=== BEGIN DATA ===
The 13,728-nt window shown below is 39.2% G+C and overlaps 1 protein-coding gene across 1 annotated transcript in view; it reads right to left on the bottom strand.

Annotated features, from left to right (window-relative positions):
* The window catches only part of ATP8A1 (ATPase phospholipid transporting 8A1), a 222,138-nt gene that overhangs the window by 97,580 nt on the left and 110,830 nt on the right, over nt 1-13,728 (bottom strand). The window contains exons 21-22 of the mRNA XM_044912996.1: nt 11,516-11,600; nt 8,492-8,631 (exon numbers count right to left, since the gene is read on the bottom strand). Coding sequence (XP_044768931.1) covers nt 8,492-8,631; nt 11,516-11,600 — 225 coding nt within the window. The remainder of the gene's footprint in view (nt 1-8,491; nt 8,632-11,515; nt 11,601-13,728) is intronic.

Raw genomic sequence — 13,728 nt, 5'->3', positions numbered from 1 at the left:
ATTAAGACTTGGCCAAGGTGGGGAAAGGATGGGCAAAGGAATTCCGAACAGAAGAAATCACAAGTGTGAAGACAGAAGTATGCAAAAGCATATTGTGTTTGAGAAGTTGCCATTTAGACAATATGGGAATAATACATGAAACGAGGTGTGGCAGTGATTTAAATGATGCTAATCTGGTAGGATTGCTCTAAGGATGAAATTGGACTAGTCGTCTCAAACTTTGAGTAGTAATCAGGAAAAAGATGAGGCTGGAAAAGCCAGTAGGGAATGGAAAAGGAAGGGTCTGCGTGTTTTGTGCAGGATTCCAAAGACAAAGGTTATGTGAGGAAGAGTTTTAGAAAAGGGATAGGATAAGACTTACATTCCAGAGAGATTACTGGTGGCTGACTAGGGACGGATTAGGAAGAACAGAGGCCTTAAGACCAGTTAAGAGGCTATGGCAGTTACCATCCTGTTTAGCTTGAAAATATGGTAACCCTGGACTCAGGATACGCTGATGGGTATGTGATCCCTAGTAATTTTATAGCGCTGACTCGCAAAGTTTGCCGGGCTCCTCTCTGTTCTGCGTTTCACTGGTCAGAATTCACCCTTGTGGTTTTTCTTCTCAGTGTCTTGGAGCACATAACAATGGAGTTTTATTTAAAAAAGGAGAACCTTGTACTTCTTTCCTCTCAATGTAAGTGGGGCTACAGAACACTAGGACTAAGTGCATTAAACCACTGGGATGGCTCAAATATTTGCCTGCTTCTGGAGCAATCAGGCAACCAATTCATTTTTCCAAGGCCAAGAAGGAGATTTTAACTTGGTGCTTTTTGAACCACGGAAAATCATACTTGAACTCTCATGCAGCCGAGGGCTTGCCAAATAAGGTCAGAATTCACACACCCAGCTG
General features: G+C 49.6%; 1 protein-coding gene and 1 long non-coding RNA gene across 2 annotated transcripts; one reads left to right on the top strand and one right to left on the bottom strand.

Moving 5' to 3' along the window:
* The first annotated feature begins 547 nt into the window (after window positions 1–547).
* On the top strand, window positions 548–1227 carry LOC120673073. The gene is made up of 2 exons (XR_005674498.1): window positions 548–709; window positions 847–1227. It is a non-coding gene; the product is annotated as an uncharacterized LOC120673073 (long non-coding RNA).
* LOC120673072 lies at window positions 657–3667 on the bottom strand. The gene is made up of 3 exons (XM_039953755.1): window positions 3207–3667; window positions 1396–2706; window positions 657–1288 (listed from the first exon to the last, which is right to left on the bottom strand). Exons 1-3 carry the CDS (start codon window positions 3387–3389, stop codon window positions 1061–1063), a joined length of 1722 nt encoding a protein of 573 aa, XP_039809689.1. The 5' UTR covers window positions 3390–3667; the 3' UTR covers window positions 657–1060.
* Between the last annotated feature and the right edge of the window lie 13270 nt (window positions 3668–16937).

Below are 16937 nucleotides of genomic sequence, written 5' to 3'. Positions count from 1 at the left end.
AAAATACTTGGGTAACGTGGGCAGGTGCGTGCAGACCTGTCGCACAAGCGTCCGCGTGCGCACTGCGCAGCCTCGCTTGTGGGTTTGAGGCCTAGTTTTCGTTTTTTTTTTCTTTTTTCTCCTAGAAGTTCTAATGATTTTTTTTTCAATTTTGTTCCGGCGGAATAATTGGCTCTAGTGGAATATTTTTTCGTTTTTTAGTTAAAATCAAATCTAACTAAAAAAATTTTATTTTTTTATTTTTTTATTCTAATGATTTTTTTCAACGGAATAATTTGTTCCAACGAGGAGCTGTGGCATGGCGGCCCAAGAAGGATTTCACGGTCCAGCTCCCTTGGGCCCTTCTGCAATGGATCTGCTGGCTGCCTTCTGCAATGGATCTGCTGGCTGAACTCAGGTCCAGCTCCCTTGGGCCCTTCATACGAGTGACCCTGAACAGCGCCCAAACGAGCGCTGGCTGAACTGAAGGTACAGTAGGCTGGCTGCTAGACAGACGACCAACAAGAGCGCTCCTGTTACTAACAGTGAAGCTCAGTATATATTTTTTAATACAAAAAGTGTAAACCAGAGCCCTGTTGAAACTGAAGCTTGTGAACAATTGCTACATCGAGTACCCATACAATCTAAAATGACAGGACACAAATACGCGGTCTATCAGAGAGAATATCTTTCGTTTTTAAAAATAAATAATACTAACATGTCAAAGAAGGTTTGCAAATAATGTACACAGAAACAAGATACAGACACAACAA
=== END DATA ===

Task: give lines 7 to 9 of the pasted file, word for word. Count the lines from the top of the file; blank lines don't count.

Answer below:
Moving 5' to 3' along the window:
* The first annotated feature begins 547 nt into the window (after window positions 1–547).
* On the top strand, window positions 548–1227 carry LOC120673073. The gene is made up of 2 exons (XR_005674498.1): window positions 548–709; window positions 847–1227. It is a non-coding gene; the product is annotated as an uncharacterized LOC120673073 (long non-coding RNA).